Posts Tagged ‘advice’

Video: Phenomenal ‘Know Thyself’ Advice for Photographers Courtesy of John Free

Every time we run across one of photographer John Free’s videos, we can’t help but be inspired, motivated and educated… all at the same time. The master photographer has a way of explaining fundamental concepts that we don’t often hear brought up.

In a few minutes, Free can have you picking up your camera and jetting out the door with your camera in hand and a new appreciation and understanding of your craft in mind. The video above is no exception. So sit up and listen up as Free explains the importance of getting ‘closer to yourself’ as a photographer, so that a crucial moment never slips past.

(via Reddit)

William Albert Allard on Being a Nat Geo Photographer: You Have to Care

William Albert Allard has shot over 40 stories for National Geographic, and in the short video above he shares some of what he’s learned since starting his career for the magazine as an intern in 1964. Read more…

40 Tips to Take Better Photos

Invaluable advice for the beginning photographer

Jan 24, 2014 · Lisa Clarke

DigitalRev Gives You 10 Things to Consider Before You Buy Your First Flash

There are a lot of tips and helpful articles out there about buying your first ‘nice’ camera, or even how to make sure everything is working well when you get one as a gift, but there’s significantly less help for those who are considering buying their first flash. Enter DigitalRev and their “10 Things to Consider Before Buying a Flash.” Read more…

Hey, I Need to Know what ISO Means — I’m Shooting a Wedding in an Hour

dummies

I grew up without the Internet.

When I was young and starting out in the business, I had no Internet, although I did have a computer. It was an Apple IIe. I felt very fancy with it, kind of like Matthew Broderick in “War Games.” To me, it was like a big expensive calculator because I only used it to run reports and for record keeping. When it came to photography and the running of a business, I had to obtain information from classes and teachers, and by doing research via those archaic inventions called “books” — you might have heard of them.
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How Not to Be a Stormchaser: British Photographer Takes a Bath

Here’s an advanced tip for all you would-be stormchasers: Watch out for the water.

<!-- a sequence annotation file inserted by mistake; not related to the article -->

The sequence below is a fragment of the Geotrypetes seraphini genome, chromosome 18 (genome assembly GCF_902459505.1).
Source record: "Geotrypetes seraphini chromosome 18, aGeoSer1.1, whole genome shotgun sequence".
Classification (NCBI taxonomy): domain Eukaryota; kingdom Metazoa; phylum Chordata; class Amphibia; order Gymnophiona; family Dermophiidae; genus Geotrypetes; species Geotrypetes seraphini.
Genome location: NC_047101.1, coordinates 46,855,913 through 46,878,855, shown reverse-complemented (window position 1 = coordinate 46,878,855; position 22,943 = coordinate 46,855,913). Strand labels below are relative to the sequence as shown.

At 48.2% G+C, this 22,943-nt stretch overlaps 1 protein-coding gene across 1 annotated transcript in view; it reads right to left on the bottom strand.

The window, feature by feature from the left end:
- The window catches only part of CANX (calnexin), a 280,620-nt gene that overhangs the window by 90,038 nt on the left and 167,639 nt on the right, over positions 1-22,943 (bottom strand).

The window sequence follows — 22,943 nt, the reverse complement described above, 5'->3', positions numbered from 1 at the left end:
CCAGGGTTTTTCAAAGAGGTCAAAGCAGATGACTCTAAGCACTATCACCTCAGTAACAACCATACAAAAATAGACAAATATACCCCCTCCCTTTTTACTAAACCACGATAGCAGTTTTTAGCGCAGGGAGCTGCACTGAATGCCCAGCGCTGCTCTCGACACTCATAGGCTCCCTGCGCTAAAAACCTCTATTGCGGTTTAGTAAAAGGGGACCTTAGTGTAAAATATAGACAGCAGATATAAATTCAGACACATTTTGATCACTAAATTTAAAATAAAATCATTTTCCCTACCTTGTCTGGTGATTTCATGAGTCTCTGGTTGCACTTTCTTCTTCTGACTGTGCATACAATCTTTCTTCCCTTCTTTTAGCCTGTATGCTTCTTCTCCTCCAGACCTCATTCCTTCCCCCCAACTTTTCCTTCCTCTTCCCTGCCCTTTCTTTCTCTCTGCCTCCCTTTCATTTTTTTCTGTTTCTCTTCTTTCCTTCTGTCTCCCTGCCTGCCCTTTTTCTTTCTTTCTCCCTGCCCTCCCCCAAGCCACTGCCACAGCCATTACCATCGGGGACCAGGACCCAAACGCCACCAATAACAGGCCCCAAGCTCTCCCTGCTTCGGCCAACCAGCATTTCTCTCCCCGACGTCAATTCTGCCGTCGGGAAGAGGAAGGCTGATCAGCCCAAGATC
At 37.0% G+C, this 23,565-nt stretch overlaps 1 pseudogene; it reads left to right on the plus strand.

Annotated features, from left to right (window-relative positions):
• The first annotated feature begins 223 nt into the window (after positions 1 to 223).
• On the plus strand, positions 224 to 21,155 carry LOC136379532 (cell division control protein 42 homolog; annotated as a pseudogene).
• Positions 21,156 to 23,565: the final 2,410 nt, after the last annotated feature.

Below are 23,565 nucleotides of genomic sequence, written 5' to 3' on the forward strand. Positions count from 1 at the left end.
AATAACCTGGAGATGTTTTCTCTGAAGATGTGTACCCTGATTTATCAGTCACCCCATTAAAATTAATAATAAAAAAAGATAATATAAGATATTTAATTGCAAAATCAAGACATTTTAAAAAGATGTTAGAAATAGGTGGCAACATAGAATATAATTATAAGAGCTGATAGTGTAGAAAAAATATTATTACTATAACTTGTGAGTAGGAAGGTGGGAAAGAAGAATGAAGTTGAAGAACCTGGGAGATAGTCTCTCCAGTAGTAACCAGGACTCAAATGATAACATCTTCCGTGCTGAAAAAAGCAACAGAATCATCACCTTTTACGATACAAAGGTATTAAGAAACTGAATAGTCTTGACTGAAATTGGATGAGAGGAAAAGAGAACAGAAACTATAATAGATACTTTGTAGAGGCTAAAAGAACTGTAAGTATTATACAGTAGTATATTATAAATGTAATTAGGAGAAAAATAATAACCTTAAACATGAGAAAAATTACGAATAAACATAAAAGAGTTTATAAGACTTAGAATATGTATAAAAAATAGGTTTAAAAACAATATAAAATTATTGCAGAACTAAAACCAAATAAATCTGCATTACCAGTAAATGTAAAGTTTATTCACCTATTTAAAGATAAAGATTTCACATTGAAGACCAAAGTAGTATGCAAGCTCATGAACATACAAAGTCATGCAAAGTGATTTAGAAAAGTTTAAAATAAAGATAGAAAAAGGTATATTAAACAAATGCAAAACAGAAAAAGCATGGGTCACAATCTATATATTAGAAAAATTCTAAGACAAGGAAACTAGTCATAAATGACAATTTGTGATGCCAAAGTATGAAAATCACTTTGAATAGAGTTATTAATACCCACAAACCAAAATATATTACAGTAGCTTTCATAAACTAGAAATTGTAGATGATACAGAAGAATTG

That seemingly obvious proposition apparently escaped a couple of British photographers in one of the better photobombs to emerge from Europe’s not-quite-a-hurricane.
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Greg Heisler Offers Tips on Getting Hired, Lighting and Relating to Subjects

A few days ago, we stumbled on a new set of short interviews with portrait photography master Gregory Heisler that cover everything from lighting, to relating with your subjects, to getting creative, to (and we know you’re all interested in this one) getting hired. Read more…

5 Ways To Step Up Your Editing Game

Screen Shot 2013-09-22 at 11.28.22 PM

These days, most photographers spend way more time staring at a computer screen than peering through a viewfinder.  Despite this, we sure do spend a lot more talking about lenses and cameras than widescreen monitors. Perhaps that’s because editing tends to be the far more tedious part of the job. With a little investment though, you can make those late nights pouring over the day’s images just a little bit more comfortable.
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When You SHOULD Do Work for Free

money

Whenever somebody asks me if they should take a free job I answer with a resounding, no. Don’t do it. Just don’t. It should be a hard and fast rule in your book: do not work for free! That said, everybody breaks the rules, especially their own. Case in point, I just came off of a job this past weekend where, you guessed it, I worked for free.

So since me sitting here and lecturing you about why you shouldn’t work for free would be a big waste of everybody’s time, especially having just taken a free job myself, lets instead go ahead and look at when, perhaps, just maybe, you should at least consider working for free.
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Photo Tip: Replacing Emotion with Logic When Viewing and Printing Your Photos

Photographer John Free‘s many years of experience as a professional in the industry have given him a deep reservoir of tips, tricks and advice from which to pull. In the past, we shared his inspirational no-BS video on shooting without tension and the importance of practice.

That video offered some all-around “how to get better” advice. But yesterday, he uploaded a new video in which he addresses a specific problem many photographers (himself included) face: getting too emotionally attached to your images. Read more…